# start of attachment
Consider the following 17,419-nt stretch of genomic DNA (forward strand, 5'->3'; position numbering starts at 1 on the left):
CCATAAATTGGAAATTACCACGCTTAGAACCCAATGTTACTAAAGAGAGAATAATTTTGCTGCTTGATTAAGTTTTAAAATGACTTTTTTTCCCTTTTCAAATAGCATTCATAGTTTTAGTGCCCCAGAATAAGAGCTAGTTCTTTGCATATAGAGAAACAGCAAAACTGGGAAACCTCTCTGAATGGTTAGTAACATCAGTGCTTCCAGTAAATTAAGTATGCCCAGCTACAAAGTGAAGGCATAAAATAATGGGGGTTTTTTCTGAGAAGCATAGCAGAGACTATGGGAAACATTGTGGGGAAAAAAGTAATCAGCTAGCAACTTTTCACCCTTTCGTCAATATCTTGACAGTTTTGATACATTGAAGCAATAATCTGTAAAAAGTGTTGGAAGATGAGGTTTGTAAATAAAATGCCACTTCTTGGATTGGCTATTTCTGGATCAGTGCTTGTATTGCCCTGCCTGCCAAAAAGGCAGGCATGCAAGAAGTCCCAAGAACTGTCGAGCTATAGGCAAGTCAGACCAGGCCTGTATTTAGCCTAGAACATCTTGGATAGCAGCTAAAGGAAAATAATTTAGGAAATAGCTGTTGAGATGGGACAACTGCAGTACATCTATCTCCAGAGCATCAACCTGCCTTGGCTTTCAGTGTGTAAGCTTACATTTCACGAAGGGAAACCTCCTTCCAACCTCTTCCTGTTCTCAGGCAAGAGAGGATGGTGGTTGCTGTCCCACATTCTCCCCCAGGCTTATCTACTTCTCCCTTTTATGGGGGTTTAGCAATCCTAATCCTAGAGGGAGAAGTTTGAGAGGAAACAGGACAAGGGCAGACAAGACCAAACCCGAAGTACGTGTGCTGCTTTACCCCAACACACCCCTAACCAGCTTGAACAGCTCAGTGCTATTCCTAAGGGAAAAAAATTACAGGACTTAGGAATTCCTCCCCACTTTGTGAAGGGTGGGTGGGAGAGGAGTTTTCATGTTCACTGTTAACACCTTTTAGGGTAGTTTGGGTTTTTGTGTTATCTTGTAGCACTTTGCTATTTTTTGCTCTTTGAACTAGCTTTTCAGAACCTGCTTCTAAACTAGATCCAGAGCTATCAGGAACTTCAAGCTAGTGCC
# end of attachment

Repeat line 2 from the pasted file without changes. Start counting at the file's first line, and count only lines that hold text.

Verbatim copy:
CCATAAATTGGAAATTACCACGCTTAGAACCCAATGTTACTAAAGAGAGAATAATTTTGCTGCTTGATTAAGTTTTAAAATGACTTTTTTTCCCTTTTCAAATAGCATTCATAGTTTTAGTGCCCCAGAATAAGAGCTAGTTCTTTGCATATAGAGAAACAGCAAAACTGGGAAACCTCTCTGAATGGTTAGTAACATCAGTGCTTCCAGTAAATTAAGTATGCCCAGCTACAAAGTGAAGGCATAAAATAATGGGGGTTTTTTCTGAGAAGCATAGCAGAGACTATGGGAAACATTGTGGGGAAAAAAGTAATCAGCTAGCAACTTTTCACCCTTTCGTCAATATCTTGACAGTTTTGATACATTGAAGCAATAATCTGTAAAAAGTGTTGGAAGATGAGGTTTGTAAATAAAATGCCACTTCTTGGATTGGCTATTTCTGGATCAGTGCTTGTATTGCCCTGCCTGCCAAAAAGGCAGGCATGCAAGAAGTCCCAAGAACTGTCGAGCTATAGGCAAGTCAGACCAGGCCTGTATTTAGCCTAGAACATCTTGGATAGCAGCTAAAGGAAAATAATTTAGGAAATAGCTGTTGAGATGGGACAACTGCAGTACATCTATCTCCAGAGCATCAACCTGCCTTGGCTTTCAGTGTGTAAGCTTACATTTCACGAAGGGAAACCTCCTTCCAACCTCTTCCTGTTCTCAGGCAAGAGAGGATGGTGGTTGCTGTCCCACATTCTCCCCCAGGCTTATCTACTTCTCCCTTTTATGGGGGTTTAGCAATCCTAATCCTAGAGGGAGAAGTTTGAGAGGAAACAGGACAAGGGCAGACAAGACCAAACCCGAAGTACGTGTGCTGCTTTACCCCAACACACCCCTAACCAGCTTGAACAGCTCAGTGCTATTCCTAAGGGAAAAAAATTACAGGACTTAGGAATTCCTCCCCACTTTGTGAAGGGTGGGTGGGAGAGGAGTTTTCATGTTCACTGTTAACACCTTTTAGGGTAGTTTGGGTTTTTGTGTTATCTTGTAGCACTTTGCTATTTTTTGCTCTTTGAACTAGCTTTTCAGAACCTGCTTCTAAACTAGATCCAGAGCTATCAGGAACTTCAAGCTAGTGCC